One list restriction I’ve considered is making a mandatory “Squadron Requirement” that a player must include at least 4 ships of the same ship model that total 100 points or more. For example, if you’d like to fly 4 Z-95s/TIE fighters to meet that requirement, you wouldn’t be able to without going up to 5 or 6 of them. But if you want to fly 4 Ace X-Wings, or 4 kitted out Defenders, or 6 Khiraxz, as long as they total 100 points or more, your list meets the “Squadron Requirement”. The biggest issue with that I have with this restriction is that not everyone is crazy and has that many models, which may shy them away from the format.

Should you choose to accept this mission...

What I am looking for in your playtesting:

-Test the format AS-IS: Please, I insist, that you play a game with the basic rules for Epic: Fighter Squadrons mentioned earlier in the topic with 300 points of small base ships only with 12 obstacles on a 3x6 board. This should give you a decent taste of the variant and give you a potential general direction of how you may modify it.

-Make note of the experience: Try to keep things in mind like initiative bidding, sequencing your ships, time management, and the overall satisfaction or dissatisfaction of the game you played. I’m most interested in criticisms and weaknesses where the format might fall short, such as being bland, boring, or too time-consuming.

-What edits or modifications do you have mind?: How would you change the format? Is further restriction needed in list building to make the game more unique or interesting? Should objective play be involved to make the game less monotonous? This is where I’d really like to hear how we can take the Epic: Fighter Squadrons format to the next level of balance and intrigue. 

Most importantly: I hope you all have fun. I had a lot of fun playing the one game of E:FS, and I hope you all will find it the same. But I do also wish to remain objective, and if the format feels like garbage or plays awful to you, I’d like to know that as well!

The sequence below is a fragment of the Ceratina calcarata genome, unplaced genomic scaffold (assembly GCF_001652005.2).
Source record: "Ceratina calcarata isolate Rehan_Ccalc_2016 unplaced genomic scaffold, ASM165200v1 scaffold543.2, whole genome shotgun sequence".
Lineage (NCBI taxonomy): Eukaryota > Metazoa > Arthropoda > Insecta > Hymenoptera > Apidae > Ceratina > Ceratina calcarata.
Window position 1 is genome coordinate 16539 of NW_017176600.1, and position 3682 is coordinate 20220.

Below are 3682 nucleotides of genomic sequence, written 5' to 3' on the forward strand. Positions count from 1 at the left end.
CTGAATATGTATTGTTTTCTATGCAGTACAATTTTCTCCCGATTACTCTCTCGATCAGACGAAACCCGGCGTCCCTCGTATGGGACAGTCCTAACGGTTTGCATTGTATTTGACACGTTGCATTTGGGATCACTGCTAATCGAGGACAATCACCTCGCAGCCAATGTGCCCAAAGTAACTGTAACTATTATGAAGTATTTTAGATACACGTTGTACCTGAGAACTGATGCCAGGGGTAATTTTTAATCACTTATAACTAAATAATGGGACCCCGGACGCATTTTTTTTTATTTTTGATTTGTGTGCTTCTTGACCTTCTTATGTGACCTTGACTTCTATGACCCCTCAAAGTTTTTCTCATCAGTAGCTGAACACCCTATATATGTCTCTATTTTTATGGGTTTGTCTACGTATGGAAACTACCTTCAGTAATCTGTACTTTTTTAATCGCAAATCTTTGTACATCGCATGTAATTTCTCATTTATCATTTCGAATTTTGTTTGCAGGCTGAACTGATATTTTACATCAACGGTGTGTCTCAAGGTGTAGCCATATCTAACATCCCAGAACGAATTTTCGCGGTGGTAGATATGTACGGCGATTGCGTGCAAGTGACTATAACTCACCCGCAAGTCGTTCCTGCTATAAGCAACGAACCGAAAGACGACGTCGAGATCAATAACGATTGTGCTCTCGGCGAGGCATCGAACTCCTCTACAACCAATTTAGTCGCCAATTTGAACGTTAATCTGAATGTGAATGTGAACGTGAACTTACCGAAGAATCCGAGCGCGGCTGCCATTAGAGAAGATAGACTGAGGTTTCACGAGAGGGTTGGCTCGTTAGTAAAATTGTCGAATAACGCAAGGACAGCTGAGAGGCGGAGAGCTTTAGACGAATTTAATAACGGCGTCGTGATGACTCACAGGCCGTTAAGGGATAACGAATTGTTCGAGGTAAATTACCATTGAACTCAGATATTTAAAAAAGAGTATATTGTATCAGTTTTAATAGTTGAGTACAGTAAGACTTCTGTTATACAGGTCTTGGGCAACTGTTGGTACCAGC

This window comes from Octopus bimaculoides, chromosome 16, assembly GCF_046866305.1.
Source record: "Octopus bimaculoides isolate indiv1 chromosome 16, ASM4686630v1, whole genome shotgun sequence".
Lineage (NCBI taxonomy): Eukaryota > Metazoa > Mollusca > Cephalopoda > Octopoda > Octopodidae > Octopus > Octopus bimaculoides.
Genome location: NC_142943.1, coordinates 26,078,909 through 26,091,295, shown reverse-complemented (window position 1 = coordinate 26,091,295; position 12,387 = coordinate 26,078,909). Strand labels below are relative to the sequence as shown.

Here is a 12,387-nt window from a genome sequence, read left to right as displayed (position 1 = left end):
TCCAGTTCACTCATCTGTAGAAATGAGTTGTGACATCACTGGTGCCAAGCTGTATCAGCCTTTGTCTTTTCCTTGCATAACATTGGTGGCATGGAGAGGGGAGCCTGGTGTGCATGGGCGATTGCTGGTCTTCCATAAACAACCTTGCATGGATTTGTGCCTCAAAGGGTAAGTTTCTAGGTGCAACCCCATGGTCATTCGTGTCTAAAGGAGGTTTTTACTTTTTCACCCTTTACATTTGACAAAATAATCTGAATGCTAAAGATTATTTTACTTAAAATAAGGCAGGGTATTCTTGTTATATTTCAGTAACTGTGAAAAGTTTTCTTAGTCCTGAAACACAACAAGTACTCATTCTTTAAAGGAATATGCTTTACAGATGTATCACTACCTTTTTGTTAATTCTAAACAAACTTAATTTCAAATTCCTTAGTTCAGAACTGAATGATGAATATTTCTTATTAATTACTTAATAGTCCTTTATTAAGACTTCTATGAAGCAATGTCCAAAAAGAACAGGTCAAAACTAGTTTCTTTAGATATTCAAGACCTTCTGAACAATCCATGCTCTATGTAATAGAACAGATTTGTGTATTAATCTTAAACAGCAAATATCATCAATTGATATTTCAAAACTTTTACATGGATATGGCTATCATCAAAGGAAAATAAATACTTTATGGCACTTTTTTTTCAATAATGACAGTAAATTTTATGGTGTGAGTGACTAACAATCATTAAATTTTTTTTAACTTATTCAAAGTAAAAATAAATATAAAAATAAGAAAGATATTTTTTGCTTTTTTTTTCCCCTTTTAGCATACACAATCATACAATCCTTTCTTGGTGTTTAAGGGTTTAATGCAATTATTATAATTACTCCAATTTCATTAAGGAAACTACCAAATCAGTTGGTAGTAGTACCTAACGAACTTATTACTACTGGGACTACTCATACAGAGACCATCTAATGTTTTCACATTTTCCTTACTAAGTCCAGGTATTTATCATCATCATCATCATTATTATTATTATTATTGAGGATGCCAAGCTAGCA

Finally, I want to incentivize your time and work on a well-done, printable mini-booklet expansion for the format once we have as much testing and playing done to finalize the format as a whole.

Good luck, and May The Force Be With You! ...(Your ships are gonna need it)

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I do have a question/proposition. There are rules for using Huge ships as obstacles - would this be appropriate in fighter squadrons? For example, could I sub out 3 of my 6 obstacles to instead bring a huge ship that just functions as an obstacle (flipping the cardboard token to starfield-side up)? The only thing cooler than fighters zipping around, is fighters weaving among corvettes and transports. And having them be obstacles, the fighters will focus on dogfighting, and ignore the huge ships.

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4 hours ago, Parakitor said:

I do have a question/proposition. There are rules for using Huge ships as obstacles - would this be appropriate in fighter squadrons? For example, could I sub out 3 of my 6 obstacles to instead bring a huge ship that just functions as an obstacle (flipping the cardboard token to starfield-side up)? The only thing cooler than fighters zipping around, is fighters weaving among corvettes and transports. And having them be obstacles, the fighters will focus on dogfighting, and ignore the huge ships.

I don’t know if -3 rocks is enough. A raider and cr90 are pretty long. I’d say if a big huge ship is used that’s all 6 of your rocks right there, -3 for support huge’s.